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Original Research ARTICLE

Front. Psychol., 26 June 2015 | https://doi.org/10.3389/fpsyg.2015.00892

Enhancement of visual attention precedes the emergence of novel metaphor interpretations

Asuka Terai1*, Masanori Nakagawa1, Takashi Kusumi2, Yasuharu Koike3 and Koji Jimura4*
  • 1Department of Human System Science, Graduate School of Decision Science and Technology, Tokyo Institute of Technology, Tokyo, Japan
  • 2Division of Cognitive Psychology in Education, Graduate School of Education, Kyoto University, Kyoto, Japan
  • 3Precision and Intelligence Laboratory, Tokyo Institute of Technology, Tokyo, Japan
  • 4Department of Biosciences and Informatics, Keio University, Yokohama, Japan

Emergence of creative ideas often involves sudden linking of unrelated ideas. Here we demonstrate that the production of insights about novel metaphor was preceded by prolonged visual inspection of metaphorical sentences. The participants made free spoken responses in a task requiring the generation of semantic interpretations about visually presented sentences, where gaze locations were continuously monitored. We found that creative interpretations were primarily generated from novel metaphorical expressions, rather than from conventional expressions. Moreover, presented words within novel metaphors were visually inspected for longer periods specifically before creative interpretations were produced. Interestingly, prolonged gazes occurred several seconds (∼8 s) prior to the generation of creative interpretations, particularly, in the case of the topic word within the metaphor. These results demonstrate latent cognitive process meditating the emergence of insights, and suggest that the prior visual inspection prompted the semantic representation of the metaphorical sentences, which eventually facilitates creative ideas.

Introduction

Creation of novel ideas involves combining of separate concepts that occurs infrequently and unexpectedly (Turner and Fauconnier, 1999). Creative ideas emerge from the convergence of multiple concepts, with creativity being enhanced by the distinctiveness of the concepts (Nagai et al., 2009). On the other hand, the emergence of novel ideas is primed by signature processes, such as sudden reorganizations of mental representation (Bowers et al., 1990; Seifert et al., 1994). However, reflecting the unexpected nature of the emergence, little is known about the temporally evolving processes underlying the generation of creative ideas.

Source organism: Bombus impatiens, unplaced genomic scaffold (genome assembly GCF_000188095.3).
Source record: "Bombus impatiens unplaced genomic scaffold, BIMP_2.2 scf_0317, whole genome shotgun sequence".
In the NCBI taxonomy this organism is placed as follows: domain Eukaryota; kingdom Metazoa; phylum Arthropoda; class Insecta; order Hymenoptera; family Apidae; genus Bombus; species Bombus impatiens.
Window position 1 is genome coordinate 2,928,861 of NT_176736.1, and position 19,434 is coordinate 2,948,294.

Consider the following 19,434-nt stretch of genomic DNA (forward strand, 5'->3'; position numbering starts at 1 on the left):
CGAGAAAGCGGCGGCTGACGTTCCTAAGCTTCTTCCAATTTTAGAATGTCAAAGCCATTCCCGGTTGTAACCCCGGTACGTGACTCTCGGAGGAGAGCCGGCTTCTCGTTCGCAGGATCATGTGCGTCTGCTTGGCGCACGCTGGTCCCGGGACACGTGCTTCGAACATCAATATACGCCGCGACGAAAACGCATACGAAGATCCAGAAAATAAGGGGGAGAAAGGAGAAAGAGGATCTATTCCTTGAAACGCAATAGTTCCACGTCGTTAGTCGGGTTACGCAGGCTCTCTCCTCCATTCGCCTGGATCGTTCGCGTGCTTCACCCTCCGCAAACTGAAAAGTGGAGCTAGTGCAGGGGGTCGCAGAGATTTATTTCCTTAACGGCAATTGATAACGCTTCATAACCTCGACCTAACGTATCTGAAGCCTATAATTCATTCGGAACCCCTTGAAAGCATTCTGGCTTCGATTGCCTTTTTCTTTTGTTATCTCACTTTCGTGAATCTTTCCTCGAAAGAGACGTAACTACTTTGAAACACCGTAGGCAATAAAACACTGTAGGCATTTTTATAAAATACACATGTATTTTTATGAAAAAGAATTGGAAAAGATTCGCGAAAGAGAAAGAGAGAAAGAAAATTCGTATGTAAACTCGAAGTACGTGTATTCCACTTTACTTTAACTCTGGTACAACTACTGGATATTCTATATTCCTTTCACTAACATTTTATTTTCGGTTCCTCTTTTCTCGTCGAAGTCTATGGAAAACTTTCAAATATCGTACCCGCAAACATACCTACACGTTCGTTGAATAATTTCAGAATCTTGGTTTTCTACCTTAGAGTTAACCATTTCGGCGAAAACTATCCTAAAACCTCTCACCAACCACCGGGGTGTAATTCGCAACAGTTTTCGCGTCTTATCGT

Metaphor is a rhetorical expression that compares one concept to another concept to express the first concept in a concise and impressive manner (Lakoff and Johnson, 1980). Previous theoretical works have postulated the comprehension of metaphors in terms of the attributions of the concepts [e.g., Class Inclusion Theory (Glucksberg and Keysar, 1990); Structure Alignment Theory (Gentner et al., 2001)]. Importantly, however, metaphor comprehension requires the combining of different concepts, which involves cognitive processes that are comparable to those involved in the creation of novel thoughts (Becker, 1997; Gineste et al., 2000). One notable phenomenon is the “emergence” of interpretations (Tourangeau and Rips, 1991), where an interpretation of a metaphor is not related to either of the original concepts, but a combination of the two concepts provides for a novel interpretation to emerge1. These characteristics of metaphor interpretation can provide a unique opportunity for examining the emergence of creative thoughts, and possibly uncovering an alternative mechanism for metaphor comprehension.

The present study asks what specific situations enhance creative interpretations, and what processes precede their emergence. Previous studies suggest that inspection of visually presented items reflects attentional shifts and plays critical roles for higher-level cognitive functions, such as decision-making (Glaholt and Reingold, 2011), problem solving (Knoblich et al., 2001), and sentence comprehension (Rayner, 1998). For example, during the reading of visually presented sentences, the gaze fixates longer on a word when extra semantic attention is needed (Ehrlich and Rayner, 1981; Frazier and Rayner, 1990), and spatial shifts in visual attention precede insights in problem solving (Knoblich et al., 2001). These empirical evidences suggest that tracking visual attention is potentially beneficial for examining the cognitive processes underlying the emergence of creative interpretations.

In order to address the issue above, the present study examines the temporal dynamics of visual attention while participants freely generated interpretation for visually presented metaphorical sentences (Figure 1). Responses were made vocally, and eye gaze was continuously monitored during the task. The sentences were manipulated such that they involved either semantically unrelated or related concept combinations (Figure 1A). We then examined the temporal patterns for gazes prior to the generation of creative interpretations.

FIGURE 1